FASTEN YOUR CORSETS tight, it's Jane Austen time again. (Moviegoers can be forgiven for asking, "There are more Austen novels to be filmed?") Based on one of her lesser works along with diaries and notes, the film does boast a few lively moments and poignant scenes. But it's a long step below 1995's excellent Persuasion and Oscar-winning Sense and Sensibility, and the 1996 BBC Pride and Prejudice miniseries, all of which are worth renting before you spend a rainy matinee at Mansfield Park.
written and directed by Patricia Rozema
opens November 24 at Harvard Exit
Poor, bookish Fanny (Frances O'Connor) is raised by her rich cousins the Bertrams and inevitably falls for their sensitive son Edmund (Trainspotting's Jonny Lee Miller). She calls their dull lives "a quick succession of busy nothings," which are thankfully interrupted—for us, anyway—by the sexy, conniving Crawfords: sister Mary (Embeth Davidtz) and brother Henry (Alessandro Nivola, far from Face/Off). A few complications later, mean Sir Bertram (playwright Harold Pinter) tries to force Fanny to marry Henry, whom she dismisses as a rake and—worse—an "actor." Yet he courts her, saying, "I suspect you're almost entirely composed of ready opinions not shared." In fact, she reserves her tart opinions for us in direct address while supposedly writing her sister.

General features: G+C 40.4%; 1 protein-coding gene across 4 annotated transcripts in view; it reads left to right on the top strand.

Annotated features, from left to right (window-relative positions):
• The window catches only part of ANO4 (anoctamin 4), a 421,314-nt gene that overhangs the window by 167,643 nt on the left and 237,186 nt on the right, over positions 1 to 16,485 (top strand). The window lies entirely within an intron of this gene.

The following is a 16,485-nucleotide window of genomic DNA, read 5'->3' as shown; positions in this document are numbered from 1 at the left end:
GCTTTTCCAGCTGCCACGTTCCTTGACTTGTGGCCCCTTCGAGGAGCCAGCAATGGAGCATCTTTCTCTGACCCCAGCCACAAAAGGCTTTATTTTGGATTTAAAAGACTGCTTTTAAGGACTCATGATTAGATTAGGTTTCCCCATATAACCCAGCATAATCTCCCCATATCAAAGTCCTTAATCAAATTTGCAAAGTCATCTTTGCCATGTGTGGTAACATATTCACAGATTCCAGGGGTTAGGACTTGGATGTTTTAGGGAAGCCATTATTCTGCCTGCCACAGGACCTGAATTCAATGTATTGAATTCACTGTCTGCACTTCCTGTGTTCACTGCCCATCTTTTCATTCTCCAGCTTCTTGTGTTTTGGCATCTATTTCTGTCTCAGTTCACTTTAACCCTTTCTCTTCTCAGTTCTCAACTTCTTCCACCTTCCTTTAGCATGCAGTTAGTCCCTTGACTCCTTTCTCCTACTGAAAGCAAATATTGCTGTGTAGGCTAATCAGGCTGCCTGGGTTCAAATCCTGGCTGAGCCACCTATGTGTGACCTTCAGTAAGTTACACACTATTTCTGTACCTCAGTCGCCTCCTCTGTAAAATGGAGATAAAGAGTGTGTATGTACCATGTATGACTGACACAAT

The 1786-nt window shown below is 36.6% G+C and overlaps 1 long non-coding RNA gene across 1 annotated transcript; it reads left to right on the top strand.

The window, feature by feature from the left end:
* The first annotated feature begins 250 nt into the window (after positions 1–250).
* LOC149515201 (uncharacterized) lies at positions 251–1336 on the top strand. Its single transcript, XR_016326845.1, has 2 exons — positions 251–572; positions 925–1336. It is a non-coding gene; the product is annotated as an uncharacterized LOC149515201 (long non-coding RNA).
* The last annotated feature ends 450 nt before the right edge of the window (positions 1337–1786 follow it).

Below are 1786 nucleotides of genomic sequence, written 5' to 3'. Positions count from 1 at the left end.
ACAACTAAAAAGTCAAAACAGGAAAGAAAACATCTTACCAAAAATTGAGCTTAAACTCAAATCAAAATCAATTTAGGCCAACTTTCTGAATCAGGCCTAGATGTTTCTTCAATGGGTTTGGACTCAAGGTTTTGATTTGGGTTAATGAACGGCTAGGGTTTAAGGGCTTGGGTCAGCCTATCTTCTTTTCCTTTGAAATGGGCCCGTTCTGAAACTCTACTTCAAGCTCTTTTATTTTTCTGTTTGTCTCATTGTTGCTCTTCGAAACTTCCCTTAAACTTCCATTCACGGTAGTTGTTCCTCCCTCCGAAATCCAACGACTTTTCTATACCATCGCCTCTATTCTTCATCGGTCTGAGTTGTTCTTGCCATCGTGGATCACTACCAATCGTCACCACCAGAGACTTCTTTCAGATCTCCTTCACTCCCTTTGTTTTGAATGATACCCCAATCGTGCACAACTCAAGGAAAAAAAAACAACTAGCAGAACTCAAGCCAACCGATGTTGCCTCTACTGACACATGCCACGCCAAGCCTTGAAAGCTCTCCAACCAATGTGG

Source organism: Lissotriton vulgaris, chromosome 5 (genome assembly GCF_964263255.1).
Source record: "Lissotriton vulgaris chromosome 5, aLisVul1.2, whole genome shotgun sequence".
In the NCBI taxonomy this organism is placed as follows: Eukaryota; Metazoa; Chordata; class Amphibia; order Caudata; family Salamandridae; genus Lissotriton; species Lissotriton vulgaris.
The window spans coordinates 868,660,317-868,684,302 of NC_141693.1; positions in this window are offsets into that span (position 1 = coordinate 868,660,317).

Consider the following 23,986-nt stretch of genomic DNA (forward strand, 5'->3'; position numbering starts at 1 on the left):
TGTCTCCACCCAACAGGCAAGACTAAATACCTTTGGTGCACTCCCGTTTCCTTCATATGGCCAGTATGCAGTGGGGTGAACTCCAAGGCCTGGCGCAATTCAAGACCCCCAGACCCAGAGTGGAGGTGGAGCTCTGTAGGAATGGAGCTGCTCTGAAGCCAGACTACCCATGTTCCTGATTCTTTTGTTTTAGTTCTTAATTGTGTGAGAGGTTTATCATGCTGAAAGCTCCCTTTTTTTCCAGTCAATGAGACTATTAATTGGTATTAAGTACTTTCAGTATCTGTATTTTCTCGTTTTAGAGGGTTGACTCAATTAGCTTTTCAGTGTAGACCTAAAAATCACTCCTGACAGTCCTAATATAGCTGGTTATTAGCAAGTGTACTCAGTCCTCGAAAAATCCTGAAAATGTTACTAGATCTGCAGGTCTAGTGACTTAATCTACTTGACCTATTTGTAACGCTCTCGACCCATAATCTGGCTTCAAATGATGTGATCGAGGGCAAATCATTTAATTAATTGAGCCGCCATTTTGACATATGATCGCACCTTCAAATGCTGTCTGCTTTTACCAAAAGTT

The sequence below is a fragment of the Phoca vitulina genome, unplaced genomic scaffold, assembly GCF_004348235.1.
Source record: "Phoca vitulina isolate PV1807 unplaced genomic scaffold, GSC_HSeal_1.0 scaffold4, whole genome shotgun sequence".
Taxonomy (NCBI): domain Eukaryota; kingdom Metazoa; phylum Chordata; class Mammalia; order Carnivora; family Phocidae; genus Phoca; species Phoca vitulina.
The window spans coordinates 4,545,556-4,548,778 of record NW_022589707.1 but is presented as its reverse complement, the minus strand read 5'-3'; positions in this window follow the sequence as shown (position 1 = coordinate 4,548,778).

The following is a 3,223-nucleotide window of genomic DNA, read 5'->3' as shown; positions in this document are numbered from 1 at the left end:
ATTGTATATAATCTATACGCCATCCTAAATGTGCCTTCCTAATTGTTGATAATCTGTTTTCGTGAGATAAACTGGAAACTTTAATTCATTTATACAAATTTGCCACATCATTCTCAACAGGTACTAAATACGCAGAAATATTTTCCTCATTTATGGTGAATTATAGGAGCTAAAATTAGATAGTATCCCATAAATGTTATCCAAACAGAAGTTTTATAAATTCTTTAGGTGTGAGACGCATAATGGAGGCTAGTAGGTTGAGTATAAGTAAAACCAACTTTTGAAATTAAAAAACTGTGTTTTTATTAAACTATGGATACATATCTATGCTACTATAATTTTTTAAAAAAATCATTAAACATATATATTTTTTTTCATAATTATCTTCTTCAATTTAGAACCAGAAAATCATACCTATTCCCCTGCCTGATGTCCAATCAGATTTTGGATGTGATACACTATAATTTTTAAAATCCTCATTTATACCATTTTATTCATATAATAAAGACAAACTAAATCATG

FANNY REFUSES HENRY and her overbearing uncle; it's the only power she's got. Director Rozema plays these scenes from a '90s perspective: This is Fanny's triumphant moment, defying the patriarchy—which we know is doubly evil because the Bertrams are also slave owners. (Boo! Hiss!) Fanny is also made to feel ashamed of her intelligence and latent sexuality—symbolized, as usual, by horseback riding.
Fanny's constant letter-writing/reading signifies, for Rozema, her oppression, since the frustrated author is obviously meant to represent Austen herself. (She died a 41-year-old spinster in 1817, an unlikely contemporary of Shelley and Byron.) Yet O'Connor is such a hottie that you can't take her oppression seriously. So good in Kiss or Kill, the Australian actress hardly seems without prospects for "being settled in life," as Sir Bertram says—in other words, marrying money, which is all an Austen heroine can hope to do.
That's the crux of Austen: cash. It is constantly invoked by Fanny's parents' squalid poverty, from which Rozema's would-be '90s heroine is rescued by luck rather than brains. "Chance is not always unkind," Fanny is told; and chance is what Rozema frankly acknowledges in her witty epilogue tableaus—which are, unfortunately, the strongest few minutes of her otherwise middling film.